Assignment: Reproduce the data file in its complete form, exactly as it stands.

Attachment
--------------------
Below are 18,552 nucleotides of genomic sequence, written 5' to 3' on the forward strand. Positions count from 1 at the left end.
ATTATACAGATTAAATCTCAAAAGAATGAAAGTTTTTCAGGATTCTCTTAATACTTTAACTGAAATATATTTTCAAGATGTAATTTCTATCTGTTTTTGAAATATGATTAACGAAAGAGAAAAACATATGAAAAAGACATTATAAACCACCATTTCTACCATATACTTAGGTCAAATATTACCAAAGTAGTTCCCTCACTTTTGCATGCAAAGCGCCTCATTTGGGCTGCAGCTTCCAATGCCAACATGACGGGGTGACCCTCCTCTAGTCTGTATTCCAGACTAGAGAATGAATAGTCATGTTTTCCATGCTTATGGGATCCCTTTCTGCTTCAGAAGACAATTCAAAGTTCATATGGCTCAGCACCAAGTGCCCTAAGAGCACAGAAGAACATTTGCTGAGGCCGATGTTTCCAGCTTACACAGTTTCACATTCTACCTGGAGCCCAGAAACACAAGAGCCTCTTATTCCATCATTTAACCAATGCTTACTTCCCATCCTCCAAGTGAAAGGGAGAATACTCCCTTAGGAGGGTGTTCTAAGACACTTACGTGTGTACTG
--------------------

Below are 18,552 nucleotides of genomic sequence, written 5' to 3' on the forward strand. Positions count from 1 at the left end.
ATTATACAGATTAAATCTCAAAAGAATGAAAGTTTTTCAGGATTCTCTTAATACTTTAACTGAAATATATTTTCAAGATGTAATTTCTATCTGTTTTTGAAATATGATTAACGAAAGAGAAAAACATATGAAAAAGACATTATAAACCACCATTTCTACCATATACTTAGGTCAAATATTACCAAAGTAGTTCCCTCACTTTTGCATGCAAAGCGCCTCATTTGGGCTGCAGCTTCCAATGCCAACATGACGGGGTGACCCTCCTCTAGTCTGTATTCCAGACTAGAGAATGAATAGTCATGTTTTCCATGCTTATGGGATCCCTTTCTGCTTCAGAAGACAATTCAAAGTTCATATGGCTCAGCACCAAGTGCCCTAAGAGCACAGAAGAACATTTGCTGAGGCCGATGTTTCCAGCTTACACAGTTTCACATTCTACCTGGAGCCCAGAAACACAAGAGCCTCTTATTCCATCATTTAACCAATGCTTACTTCCCATCCTCCAAGTGAAAGGGAGAATACTCCCTTAGGAGGGTGTTCTAAGACACTTACGTGTGTACTG